Celmatix, a leading biotech company specializing in ovarian biology for women’s health, has released the findings from a long-term research collaboration with the University of Oxford and 24 other institutions to decode the genetic underpinnings of endometriosis.
This condition affects approximately 1 in 10 women worldwide (190 million globally) and has enormous implications for the quality of life. The severe inflammatory condition can cause chronic and intense pelvic pain, dysmenorrhea, dyspareunia, cyclic gastrointestinal or urinary symptoms, hematuria, fatigue, depression, anxiety, and infertility. Endometriosis has also been shown to increase the risk of cardiovascular disease systemic lupus erythematosus, rheumatoid arthritis, and impaired quality of life in relation to pain, psychological and social functioning.
Endometriosis is characterized by the presence of tissue that resembles the uterine lining (endometrium) outside of the uterus. The location of these endometriotic deposits is primarily on organs within the pelvis (e.g. ovaries, pelvic surfaces and ligaments, bowel or bladder), although more rarely it can also be found outside of the pelvis. The huge impact on the health of many women is compounded by the fact that endometriosis can only reliably be diagnosed through surgery, and there is on average an 8-year delay to diagnosis and treatment from the first onset of symptoms. Treatment is limited to repeated surgeries and hormonal treatments with multiple side-effects.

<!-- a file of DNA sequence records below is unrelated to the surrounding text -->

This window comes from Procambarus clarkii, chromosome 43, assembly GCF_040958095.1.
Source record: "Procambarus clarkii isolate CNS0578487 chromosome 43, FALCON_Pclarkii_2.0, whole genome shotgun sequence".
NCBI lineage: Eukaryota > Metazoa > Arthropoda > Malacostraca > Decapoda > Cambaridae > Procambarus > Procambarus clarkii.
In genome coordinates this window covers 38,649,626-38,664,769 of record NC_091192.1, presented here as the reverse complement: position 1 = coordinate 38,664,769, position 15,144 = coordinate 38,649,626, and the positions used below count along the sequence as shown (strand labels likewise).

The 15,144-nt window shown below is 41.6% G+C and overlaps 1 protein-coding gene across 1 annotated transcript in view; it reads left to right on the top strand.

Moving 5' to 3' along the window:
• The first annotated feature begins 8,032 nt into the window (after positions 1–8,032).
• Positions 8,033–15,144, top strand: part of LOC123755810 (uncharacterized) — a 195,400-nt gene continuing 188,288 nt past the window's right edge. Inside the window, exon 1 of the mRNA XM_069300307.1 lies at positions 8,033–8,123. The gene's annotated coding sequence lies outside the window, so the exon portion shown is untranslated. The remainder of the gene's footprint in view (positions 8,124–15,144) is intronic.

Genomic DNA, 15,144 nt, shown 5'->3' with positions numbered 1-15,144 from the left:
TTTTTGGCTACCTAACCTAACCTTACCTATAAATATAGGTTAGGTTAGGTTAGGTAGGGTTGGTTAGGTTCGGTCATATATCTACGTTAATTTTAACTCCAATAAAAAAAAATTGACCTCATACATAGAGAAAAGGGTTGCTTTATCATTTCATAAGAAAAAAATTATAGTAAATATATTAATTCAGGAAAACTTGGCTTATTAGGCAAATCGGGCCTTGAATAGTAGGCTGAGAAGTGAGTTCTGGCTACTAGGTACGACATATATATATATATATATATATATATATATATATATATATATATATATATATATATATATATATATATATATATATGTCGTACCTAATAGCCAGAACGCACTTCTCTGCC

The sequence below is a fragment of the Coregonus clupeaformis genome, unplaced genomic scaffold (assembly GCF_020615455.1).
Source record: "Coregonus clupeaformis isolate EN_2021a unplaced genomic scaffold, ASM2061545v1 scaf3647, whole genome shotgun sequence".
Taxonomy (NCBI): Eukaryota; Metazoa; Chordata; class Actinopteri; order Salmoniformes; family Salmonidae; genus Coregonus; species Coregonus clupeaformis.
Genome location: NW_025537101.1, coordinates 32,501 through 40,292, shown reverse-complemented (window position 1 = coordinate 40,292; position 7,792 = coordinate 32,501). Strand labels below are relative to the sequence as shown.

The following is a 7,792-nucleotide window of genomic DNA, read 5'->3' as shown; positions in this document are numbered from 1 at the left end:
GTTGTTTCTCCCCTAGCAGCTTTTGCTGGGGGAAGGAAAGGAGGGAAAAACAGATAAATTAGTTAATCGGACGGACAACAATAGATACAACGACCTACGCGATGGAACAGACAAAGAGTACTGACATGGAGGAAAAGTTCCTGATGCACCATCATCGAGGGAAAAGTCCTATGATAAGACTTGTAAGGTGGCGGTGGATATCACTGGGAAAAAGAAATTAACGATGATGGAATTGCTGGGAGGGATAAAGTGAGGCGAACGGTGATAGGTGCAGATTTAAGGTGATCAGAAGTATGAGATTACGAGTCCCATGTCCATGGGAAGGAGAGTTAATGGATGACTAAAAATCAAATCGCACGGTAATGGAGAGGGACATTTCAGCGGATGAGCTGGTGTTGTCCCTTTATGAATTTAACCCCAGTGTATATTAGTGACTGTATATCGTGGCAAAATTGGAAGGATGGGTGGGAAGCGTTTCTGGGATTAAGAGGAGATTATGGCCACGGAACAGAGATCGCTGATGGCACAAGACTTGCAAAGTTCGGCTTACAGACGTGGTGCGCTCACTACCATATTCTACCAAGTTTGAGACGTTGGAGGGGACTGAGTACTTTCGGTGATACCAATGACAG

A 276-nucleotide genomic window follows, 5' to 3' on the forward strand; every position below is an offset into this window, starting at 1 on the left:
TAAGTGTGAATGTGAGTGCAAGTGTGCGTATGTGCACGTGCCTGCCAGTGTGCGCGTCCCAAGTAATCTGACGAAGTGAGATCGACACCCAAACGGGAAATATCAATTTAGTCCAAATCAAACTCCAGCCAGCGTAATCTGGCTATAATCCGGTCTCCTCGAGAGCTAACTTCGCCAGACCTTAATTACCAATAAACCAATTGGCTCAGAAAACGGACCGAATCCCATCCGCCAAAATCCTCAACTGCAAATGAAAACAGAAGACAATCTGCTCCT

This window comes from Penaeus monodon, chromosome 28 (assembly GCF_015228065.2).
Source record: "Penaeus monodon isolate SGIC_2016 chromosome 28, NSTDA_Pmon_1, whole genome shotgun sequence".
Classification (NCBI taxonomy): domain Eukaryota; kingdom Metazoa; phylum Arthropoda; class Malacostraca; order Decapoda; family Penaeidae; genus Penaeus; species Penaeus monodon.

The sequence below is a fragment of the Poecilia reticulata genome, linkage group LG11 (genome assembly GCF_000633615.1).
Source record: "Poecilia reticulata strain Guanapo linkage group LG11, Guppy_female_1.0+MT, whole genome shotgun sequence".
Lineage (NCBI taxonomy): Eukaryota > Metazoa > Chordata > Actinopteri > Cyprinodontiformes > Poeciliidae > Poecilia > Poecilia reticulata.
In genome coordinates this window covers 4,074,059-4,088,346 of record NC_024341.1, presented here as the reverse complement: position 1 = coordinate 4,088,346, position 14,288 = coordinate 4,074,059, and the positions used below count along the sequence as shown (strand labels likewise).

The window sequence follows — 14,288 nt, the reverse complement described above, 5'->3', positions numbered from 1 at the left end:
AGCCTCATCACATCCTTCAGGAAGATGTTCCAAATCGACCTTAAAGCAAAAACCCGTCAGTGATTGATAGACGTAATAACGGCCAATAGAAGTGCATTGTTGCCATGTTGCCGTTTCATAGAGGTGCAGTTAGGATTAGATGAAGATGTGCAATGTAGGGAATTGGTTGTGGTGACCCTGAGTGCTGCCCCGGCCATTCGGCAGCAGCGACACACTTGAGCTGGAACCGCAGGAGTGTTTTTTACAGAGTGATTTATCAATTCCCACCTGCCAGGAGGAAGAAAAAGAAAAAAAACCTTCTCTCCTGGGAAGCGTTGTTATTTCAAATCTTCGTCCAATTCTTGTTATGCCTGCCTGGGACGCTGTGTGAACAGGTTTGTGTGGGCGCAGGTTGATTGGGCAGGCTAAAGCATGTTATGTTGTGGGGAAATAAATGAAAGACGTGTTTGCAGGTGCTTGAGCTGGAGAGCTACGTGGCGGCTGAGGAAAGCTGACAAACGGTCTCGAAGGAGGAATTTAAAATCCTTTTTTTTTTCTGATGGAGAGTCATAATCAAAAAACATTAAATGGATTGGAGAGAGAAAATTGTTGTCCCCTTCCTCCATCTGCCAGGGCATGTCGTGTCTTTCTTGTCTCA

The study, which is the largest investigation of endometriosis genetics to date, was published in Nature Genetics and involved analyzing DNA samples from 60,600 women with endometriosis and 701,900 controls. The study revealed a common genetic basis for endometriosis and other types of seemingly unrelated pain, such as migraine, back pain, and multi-site pain. Moreover, the study found that ovarian endometriosis has a distinct genetic basis from other manifestations of the disease. These results offer new opportunities for developing medical treatments that target endometriosis subtypes or repurposing existing pain treatments for endometriosis.
Dr. Piraye Yurttas Beim, Founder and CEO of Celmatix explained: “We are now more than two decades into the post-genomic era, and other fields of medicine like oncology have been leveraging recent advances in technology, artificial intelligence, and genomics to improve the lives of cancer patients. It’s time to start applying these same groundbreaking technologies to diagnosing, curing, and eventually preventing endometriosis. We are proud to be involved in this study, as these genetic findings will help to move us beyond surgery or hormones as the only playbook in treating endometriosis.”
Dr. Nilufer Rahmioglu, Senior Research Scientist at the Wellcome Centre for Human Genetics, University of Oxford, and first author of the study commented: “Using different datasets of women with and without endometriosis, some of which had unprecedented detailed data on surgical findings and pain experience collected using standardized criteria, allowed us to generate a treasure trove of new information about genetically driven endometriosis subtypes and pain experience.”
Prof Krina Zondervan, Co-Director of the Endometriosis CaRe Centre, and Head of the Nuffield Department of Women’s & Reproductive Health, University of Oxford, senior author on the paper, commented: “Endometriosis is now recognised as a major health issue affecting women’s lives. This study involved the analysis of DNA from more than 60,000 women with endometriosis worldwide, in an unprecedented collaboration of 25 academic and industry groups contributing their data and time. It has provided a wealth of new knowledge on the genetics underlying endometriosis, which will help the research community in their efforts to come up with new treatments and possibly new ways of diagnosing the disease benefiting millions of women worldwide.”